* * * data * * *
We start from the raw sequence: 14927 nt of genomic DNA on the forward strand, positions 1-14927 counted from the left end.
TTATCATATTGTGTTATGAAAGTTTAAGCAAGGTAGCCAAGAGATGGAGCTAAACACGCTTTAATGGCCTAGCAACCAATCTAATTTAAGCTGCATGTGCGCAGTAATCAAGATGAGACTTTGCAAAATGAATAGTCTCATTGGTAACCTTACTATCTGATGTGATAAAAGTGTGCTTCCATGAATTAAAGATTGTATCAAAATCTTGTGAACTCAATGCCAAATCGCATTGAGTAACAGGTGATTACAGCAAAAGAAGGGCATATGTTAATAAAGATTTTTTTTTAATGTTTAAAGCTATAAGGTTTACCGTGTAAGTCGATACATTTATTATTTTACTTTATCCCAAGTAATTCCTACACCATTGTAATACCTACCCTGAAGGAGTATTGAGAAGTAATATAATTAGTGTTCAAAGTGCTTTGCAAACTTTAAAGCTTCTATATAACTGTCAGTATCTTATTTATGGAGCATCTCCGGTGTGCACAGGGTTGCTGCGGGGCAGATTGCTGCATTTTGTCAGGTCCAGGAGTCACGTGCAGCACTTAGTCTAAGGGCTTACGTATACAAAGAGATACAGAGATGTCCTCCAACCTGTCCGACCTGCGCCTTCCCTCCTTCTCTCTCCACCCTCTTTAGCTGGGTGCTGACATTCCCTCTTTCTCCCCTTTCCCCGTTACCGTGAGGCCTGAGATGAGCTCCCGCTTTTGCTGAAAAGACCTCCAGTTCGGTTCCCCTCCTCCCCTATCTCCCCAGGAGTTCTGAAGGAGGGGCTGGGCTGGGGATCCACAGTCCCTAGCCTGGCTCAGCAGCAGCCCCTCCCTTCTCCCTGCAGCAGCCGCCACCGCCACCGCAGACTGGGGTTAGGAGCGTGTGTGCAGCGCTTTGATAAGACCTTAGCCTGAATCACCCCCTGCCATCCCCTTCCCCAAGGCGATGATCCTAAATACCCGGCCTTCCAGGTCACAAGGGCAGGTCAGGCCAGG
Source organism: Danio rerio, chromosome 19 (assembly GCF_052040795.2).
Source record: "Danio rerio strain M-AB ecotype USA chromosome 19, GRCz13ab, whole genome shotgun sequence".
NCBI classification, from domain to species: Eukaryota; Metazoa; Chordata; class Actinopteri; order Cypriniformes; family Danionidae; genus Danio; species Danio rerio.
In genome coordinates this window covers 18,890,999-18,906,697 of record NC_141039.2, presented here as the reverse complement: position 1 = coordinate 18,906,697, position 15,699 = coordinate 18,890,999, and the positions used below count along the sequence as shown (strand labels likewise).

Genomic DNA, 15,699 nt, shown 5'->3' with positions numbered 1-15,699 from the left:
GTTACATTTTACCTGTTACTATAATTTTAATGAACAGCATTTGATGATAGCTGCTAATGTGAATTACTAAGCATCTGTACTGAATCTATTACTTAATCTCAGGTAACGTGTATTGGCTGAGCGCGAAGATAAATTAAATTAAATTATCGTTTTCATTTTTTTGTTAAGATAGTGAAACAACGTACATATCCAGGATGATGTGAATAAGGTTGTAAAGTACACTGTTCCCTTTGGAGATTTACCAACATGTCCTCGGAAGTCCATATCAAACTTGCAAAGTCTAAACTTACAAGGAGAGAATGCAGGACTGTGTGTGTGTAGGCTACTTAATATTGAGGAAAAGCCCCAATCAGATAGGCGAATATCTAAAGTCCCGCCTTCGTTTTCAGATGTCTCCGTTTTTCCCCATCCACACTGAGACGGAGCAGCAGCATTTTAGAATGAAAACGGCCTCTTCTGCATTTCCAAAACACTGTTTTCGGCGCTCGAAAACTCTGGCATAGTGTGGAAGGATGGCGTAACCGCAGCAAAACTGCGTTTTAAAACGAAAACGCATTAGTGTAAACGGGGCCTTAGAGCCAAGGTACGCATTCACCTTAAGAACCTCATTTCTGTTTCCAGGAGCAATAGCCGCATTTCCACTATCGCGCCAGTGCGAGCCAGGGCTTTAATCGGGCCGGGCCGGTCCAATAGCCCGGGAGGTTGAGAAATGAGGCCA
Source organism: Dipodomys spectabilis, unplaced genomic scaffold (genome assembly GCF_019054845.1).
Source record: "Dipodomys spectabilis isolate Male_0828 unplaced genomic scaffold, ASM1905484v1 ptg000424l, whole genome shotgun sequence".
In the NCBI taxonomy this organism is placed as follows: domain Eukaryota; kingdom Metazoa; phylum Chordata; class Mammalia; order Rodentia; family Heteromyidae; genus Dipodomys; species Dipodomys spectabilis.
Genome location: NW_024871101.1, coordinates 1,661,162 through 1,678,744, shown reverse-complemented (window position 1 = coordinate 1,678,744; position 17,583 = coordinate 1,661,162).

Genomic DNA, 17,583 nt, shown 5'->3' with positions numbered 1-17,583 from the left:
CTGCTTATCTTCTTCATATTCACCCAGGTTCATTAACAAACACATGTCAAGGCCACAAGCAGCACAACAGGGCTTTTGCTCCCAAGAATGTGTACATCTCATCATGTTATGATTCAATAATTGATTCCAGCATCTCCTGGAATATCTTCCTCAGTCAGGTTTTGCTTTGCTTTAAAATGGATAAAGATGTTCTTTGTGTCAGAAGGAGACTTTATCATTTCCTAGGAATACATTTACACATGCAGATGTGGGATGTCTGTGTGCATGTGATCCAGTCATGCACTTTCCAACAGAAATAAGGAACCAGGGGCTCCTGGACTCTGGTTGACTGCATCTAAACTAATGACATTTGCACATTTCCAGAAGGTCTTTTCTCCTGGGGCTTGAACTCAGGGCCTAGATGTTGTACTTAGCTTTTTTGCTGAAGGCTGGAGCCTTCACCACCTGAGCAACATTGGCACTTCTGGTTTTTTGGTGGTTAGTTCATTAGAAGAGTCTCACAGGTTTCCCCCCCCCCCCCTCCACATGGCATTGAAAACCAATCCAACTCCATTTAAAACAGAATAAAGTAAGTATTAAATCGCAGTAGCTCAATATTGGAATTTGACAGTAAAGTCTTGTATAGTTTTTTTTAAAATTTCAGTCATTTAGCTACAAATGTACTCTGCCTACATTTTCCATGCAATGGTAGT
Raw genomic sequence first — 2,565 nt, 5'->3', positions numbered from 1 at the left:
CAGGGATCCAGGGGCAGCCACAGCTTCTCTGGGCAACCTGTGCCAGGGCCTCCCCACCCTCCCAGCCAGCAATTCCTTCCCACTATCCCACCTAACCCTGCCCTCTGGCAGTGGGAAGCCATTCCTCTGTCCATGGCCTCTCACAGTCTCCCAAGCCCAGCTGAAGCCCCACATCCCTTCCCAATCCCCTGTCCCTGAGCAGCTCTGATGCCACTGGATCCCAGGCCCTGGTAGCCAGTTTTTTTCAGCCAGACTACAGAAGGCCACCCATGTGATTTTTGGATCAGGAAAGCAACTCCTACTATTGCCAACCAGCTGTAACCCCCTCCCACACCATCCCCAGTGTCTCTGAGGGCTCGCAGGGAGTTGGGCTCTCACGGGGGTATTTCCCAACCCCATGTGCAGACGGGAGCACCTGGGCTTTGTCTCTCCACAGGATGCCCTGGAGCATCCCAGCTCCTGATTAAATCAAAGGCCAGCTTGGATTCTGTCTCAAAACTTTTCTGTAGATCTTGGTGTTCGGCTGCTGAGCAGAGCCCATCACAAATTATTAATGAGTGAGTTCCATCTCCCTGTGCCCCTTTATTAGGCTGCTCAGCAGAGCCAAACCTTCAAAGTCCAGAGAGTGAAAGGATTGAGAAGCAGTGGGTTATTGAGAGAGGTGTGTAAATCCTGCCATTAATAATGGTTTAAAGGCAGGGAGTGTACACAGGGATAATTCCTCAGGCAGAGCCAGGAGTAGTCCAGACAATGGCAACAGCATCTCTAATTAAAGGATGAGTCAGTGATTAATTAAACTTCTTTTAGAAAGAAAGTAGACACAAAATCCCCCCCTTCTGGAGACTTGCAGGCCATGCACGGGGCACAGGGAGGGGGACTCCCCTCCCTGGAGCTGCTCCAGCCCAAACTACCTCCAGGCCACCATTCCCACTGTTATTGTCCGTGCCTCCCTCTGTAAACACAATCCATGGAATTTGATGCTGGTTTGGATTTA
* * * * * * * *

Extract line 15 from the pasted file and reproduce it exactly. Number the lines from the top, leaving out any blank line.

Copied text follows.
Raw genomic sequence first — 2,565 nt, 5'->3', positions numbered from 1 at the left: